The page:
Anyone can sue for anything, but it does not appear your situation is appropriate for a lawsuit because there does not appear to be sufficient damages. If you had suffered injuries sufficient to warrant medical treatment a lawsuit could have been warranted. Without sufficient special damages (such as medical expenses and loss of earnings), the court or jury is unlikely to award much general damages (such as pain and suffering).
This response is for information purpose only and does not constitute a legal advice. This response does not create an attorney-client relationship.
Without an injury, a lawsuit would be pointless. Return it for a full refund, and report this defective product.
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Lawsuit recoveries are based on actual damages. I would report this to the FTC and or your state attorney general consumer affairs division. Thank God you caught the defect when you did and you and your property and loved ones were not damaged.
The law compensates for actual damages, not what "could have" happened. Also, I do not doubt that you were traumatized. However, this most likely does not rise to the level of emotional distress that the law will recognize. The article linked in blue below explains the basis for my opinion:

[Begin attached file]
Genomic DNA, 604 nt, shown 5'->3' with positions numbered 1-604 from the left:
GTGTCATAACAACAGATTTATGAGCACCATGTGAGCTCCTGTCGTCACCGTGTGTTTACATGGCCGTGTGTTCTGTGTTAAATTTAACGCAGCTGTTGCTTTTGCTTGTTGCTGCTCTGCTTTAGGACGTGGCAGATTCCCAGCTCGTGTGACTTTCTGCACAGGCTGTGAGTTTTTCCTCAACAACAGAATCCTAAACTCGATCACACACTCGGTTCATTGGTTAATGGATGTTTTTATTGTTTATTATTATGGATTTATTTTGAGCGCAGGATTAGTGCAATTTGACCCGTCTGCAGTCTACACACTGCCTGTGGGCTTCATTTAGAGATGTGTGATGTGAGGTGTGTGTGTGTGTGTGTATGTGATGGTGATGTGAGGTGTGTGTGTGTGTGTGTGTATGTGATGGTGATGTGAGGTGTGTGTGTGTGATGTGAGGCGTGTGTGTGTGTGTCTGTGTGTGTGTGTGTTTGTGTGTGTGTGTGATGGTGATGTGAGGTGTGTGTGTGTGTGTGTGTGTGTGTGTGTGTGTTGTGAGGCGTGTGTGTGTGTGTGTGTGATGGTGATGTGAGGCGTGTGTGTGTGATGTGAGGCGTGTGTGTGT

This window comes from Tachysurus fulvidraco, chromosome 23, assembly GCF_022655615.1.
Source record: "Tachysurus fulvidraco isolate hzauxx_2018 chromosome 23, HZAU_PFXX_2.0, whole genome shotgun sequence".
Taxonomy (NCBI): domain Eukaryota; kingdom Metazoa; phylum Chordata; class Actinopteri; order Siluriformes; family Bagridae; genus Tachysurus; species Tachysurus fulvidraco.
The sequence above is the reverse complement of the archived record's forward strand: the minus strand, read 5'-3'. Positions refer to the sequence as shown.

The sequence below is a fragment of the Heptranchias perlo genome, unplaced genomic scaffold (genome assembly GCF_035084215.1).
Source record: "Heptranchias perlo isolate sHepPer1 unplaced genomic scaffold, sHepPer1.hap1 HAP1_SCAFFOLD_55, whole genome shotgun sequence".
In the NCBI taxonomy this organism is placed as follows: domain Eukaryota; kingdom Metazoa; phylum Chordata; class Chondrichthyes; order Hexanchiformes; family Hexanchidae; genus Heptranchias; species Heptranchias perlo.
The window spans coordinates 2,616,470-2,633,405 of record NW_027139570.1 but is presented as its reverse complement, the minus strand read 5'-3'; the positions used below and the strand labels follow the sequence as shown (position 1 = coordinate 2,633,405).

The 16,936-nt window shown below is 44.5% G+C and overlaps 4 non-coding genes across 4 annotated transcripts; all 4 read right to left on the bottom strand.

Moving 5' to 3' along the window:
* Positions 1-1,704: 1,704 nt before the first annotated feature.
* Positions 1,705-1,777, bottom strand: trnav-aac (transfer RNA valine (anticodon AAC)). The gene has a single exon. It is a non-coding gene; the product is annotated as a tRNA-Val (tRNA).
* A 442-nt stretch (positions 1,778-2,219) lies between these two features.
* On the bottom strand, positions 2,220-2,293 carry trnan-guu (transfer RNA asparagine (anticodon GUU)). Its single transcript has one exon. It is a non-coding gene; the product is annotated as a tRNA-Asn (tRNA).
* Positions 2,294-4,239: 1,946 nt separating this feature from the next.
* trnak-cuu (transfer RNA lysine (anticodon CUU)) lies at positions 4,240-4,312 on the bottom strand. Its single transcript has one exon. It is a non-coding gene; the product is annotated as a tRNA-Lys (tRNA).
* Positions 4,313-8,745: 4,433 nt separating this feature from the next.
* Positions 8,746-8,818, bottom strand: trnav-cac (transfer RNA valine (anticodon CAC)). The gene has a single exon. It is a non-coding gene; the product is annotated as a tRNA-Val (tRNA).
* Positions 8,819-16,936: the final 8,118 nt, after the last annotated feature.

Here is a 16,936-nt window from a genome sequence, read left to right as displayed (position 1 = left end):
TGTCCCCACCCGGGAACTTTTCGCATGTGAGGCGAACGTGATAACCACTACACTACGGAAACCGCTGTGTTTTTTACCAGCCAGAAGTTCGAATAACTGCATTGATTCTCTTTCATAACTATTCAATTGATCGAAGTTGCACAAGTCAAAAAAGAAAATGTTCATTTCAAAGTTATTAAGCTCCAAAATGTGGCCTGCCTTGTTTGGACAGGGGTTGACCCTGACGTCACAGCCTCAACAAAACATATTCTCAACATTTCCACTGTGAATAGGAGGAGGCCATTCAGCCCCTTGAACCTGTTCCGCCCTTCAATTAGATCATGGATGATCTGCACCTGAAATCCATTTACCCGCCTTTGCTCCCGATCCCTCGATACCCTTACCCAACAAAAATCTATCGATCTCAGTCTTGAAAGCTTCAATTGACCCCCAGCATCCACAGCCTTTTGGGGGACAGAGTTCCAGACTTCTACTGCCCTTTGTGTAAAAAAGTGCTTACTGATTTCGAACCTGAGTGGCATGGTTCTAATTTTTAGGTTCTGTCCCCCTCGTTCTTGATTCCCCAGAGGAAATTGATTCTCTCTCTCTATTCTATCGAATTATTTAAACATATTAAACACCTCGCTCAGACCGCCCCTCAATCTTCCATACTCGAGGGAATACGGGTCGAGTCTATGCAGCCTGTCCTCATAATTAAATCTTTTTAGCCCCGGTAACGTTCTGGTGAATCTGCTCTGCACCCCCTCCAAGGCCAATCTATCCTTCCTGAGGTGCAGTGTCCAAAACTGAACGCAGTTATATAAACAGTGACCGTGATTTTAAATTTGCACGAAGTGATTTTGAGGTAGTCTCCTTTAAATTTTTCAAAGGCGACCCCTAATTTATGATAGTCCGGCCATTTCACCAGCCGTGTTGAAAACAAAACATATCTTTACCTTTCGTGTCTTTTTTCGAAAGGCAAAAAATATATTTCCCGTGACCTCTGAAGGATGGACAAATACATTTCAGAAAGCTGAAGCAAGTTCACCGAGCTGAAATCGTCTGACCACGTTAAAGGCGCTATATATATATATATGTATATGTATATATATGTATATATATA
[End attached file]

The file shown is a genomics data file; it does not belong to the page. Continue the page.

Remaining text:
Law Offices of Andrew D. Myers, North Andover, MA & Derry, NH provide answers for informational purposes only. Actual legal advice can only be given by an attorney licensed in your jurisdiction, thoroughly familiar with the area of the law in which your concern lies. This creates no attorney-client relationship.
There are several theories under which a consumer or user can recover for product defects - the more dominant theories being (1) Strict Products Liability, (2) Negligence, (3) Breach of Express Warranty, and (4) Breach of Implied Warranty. For all of these theories, the consumer/user needs to have suffered actual damages - not damages that would have likely occurred. In this case, although it seems that you did purchase a "defective" product - Thank God - it does not seem as though you suffered the requisite "damages" under the law. You may, however, be able to recover the purchase price and expenses related to getting a replacement.
This answer should not be used as a final ruling on your case as more facts are needed to fully understand and expound upon your legal inquiry. This answer should be used a short introduction to the legal theories that may apply.
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